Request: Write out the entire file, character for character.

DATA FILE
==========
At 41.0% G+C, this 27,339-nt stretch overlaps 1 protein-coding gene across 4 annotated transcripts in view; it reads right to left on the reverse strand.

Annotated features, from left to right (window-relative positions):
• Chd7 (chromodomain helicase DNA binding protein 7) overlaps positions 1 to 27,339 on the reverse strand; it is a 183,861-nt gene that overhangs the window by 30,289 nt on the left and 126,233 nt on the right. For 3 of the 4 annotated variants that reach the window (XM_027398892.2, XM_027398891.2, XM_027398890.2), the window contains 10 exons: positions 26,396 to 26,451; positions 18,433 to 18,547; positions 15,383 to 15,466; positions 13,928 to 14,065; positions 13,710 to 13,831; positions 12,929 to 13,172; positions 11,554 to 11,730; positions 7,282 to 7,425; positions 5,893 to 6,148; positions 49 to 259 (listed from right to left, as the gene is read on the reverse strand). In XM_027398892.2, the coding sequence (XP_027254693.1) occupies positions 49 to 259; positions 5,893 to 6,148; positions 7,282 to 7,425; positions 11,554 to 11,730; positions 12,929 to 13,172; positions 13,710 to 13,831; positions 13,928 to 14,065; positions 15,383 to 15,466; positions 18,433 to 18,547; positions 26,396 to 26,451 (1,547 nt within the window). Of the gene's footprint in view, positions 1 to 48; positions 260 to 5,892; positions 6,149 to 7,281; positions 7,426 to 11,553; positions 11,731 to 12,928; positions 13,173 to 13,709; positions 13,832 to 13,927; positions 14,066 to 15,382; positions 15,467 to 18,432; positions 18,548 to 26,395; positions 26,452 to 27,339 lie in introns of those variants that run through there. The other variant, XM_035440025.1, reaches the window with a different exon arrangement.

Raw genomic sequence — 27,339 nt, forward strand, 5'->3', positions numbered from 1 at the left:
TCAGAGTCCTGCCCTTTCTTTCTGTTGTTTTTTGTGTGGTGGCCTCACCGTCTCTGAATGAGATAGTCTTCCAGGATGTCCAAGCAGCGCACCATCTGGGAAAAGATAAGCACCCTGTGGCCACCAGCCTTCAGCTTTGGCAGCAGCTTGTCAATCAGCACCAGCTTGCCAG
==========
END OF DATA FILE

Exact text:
At 41.0% G+C, this 27,339-nt stretch overlaps 1 protein-coding gene across 4 annotated transcripts in view; it reads right to left on the reverse strand.

Annotated features, from left to right (window-relative positions):
• Chd7 (chromodomain helicase DNA binding protein 7) overlaps positions 1 to 27,339 on the reverse strand; it is a 183,861-nt gene that overhangs the window by 30,289 nt on the left and 126,233 nt on the right. For 3 of the 4 annotated variants that reach the window (XM_027398892.2, XM_027398891.2, XM_027398890.2), the window contains 10 exons: positions 26,396 to 26,451; positions 18,433 to 18,547; positions 15,383 to 15,466; positions 13,928 to 14,065; positions 13,710 to 13,831; positions 12,929 to 13,172; positions 11,554 to 11,730; positions 7,282 to 7,425; positions 5,893 to 6,148; positions 49 to 259 (listed from right to left, as the gene is read on the reverse strand). In XM_027398892.2, the coding sequence (XP_027254693.1) occupies positions 49 to 259; positions 5,893 to 6,148; positions 7,282 to 7,425; positions 11,554 to 11,730; positions 12,929 to 13,172; positions 13,710 to 13,831; positions 13,928 to 14,065; positions 15,383 to 15,466; positions 18,433 to 18,547; positions 26,396 to 26,451 (1,547 nt within the window). Of the gene's footprint in view, positions 1 to 48; positions 260 to 5,892; positions 6,149 to 7,281; positions 7,426 to 11,553; positions 11,731 to 12,928; positions 13,173 to 13,709; positions 13,832 to 13,927; positions 14,066 to 15,382; positions 15,467 to 18,432; positions 18,548 to 26,395; positions 26,452 to 27,339 lie in introns of those variants that run through there. The other variant, XM_035440025.1, reaches the window with a different exon arrangement.

Raw genomic sequence — 27,339 nt, forward strand, 5'->3', positions numbered from 1 at the left:
TCAGAGTCCTGCCCTTTCTTTCTGTTGTTTTTTGTGTGGTGGCCTCACCGTCTCTGAATGAGATAGTCTTCCAGGATGTCCAAGCAGCGCACCATCTGGGAAAAGATAAGCACCCTGTGGCCACCAGCCTTCAGCTTTGGCAGCAGCTTGTCAATCAGCACCAGCTTGCCAG